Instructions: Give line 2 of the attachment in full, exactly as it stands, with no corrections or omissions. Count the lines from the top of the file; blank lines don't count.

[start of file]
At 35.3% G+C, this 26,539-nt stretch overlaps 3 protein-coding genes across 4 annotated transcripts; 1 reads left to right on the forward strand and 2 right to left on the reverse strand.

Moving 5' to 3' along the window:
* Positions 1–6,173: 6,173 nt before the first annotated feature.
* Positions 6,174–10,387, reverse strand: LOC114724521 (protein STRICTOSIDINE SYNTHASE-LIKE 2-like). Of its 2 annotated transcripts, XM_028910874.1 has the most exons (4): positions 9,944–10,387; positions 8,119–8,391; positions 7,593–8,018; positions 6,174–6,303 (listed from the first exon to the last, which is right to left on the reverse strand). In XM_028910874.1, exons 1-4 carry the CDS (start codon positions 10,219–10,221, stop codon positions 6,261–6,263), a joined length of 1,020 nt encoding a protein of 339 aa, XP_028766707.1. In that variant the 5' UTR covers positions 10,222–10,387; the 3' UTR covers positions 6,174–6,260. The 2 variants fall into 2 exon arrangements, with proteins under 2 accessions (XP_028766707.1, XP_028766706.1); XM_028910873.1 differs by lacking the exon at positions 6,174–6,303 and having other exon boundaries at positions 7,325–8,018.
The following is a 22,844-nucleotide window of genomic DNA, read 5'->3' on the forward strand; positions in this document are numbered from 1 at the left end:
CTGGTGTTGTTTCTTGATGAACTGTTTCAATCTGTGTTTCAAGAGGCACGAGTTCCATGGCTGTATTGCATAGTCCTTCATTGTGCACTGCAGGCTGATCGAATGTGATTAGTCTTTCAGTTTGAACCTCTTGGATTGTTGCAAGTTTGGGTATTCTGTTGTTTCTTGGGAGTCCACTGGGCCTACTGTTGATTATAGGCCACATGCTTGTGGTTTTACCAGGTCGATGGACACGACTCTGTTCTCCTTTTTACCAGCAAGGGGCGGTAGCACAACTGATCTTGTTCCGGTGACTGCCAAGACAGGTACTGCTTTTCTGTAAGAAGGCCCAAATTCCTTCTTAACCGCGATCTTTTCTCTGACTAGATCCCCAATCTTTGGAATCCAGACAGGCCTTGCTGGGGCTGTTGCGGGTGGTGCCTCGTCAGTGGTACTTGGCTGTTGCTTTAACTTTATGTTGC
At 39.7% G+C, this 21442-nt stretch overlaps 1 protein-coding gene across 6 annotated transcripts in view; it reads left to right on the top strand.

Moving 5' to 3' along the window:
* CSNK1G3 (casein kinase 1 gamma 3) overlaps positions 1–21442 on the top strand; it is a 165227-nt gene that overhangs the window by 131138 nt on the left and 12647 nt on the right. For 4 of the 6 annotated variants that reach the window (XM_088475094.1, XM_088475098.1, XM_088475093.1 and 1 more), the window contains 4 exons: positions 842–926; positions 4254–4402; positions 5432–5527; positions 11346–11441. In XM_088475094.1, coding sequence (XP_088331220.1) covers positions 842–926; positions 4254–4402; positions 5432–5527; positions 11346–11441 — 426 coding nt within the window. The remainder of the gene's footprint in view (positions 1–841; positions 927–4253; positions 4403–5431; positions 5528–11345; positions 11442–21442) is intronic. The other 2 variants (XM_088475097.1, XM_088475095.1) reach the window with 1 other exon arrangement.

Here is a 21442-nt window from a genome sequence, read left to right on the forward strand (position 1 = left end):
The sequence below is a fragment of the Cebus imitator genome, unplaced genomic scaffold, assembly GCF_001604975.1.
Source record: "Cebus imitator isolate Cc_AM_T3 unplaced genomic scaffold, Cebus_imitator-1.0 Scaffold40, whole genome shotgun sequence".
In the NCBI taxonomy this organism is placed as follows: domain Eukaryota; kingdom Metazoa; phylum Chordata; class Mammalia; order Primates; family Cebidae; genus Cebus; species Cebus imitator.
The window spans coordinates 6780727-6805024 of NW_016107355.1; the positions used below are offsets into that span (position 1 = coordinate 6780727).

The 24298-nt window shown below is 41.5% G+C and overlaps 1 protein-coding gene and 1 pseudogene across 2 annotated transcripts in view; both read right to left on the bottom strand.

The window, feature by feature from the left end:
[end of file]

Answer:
Moving 5' to 3' along the window: